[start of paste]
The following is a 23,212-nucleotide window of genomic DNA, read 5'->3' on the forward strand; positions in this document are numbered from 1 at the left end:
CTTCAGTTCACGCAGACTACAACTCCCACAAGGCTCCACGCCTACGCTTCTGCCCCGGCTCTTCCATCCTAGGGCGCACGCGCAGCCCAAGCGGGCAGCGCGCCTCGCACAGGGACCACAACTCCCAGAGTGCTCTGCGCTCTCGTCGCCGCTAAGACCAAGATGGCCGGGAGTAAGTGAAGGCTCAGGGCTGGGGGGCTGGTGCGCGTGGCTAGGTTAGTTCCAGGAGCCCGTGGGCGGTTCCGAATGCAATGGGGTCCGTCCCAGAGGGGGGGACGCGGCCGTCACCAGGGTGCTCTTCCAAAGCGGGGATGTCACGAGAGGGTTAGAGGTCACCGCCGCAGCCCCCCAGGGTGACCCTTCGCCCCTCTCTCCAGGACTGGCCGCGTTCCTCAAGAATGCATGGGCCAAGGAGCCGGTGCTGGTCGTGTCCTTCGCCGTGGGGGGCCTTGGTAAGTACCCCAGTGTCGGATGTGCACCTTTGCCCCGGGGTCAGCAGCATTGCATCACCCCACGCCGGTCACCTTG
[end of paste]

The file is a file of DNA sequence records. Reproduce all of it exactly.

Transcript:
The following is a 23,212-nucleotide window of genomic DNA, read 5'->3' on the forward strand; positions in this document are numbered from 1 at the left end:
CTTCAGTTCACGCAGACTACAACTCCCACAAGGCTCCACGCCTACGCTTCTGCCCCGGCTCTTCCATCCTAGGGCGCACGCGCAGCCCAAGCGGGCAGCGCGCCTCGCACAGGGACCACAACTCCCAGAGTGCTCTGCGCTCTCGTCGCCGCTAAGACCAAGATGGCCGGGAGTAAGTGAAGGCTCAGGGCTGGGGGGCTGGTGCGCGTGGCTAGGTTAGTTCCAGGAGCCCGTGGGCGGTTCCGAATGCAATGGGGTCCGTCCCAGAGGGGGGGACGCGGCCGTCACCAGGGTGCTCTTCCAAAGCGGGGATGTCACGAGAGGGTTAGAGGTCACCGCCGCAGCCCCCCAGGGTGACCCTTCGCCCCTCTCTCCAGGACTGGCCGCGTTCCTCAAGAATGCATGGGCCAAGGAGCCGGTGCTGGTCGTGTCCTTCGCCGTGGGGGGCCTTGGTAAGTACCCCAGTGTCGGATGTGCACCTTTGCCCCGGGGTCAGCAGCATTGCATCACCCCACGCCGGTCACCTTG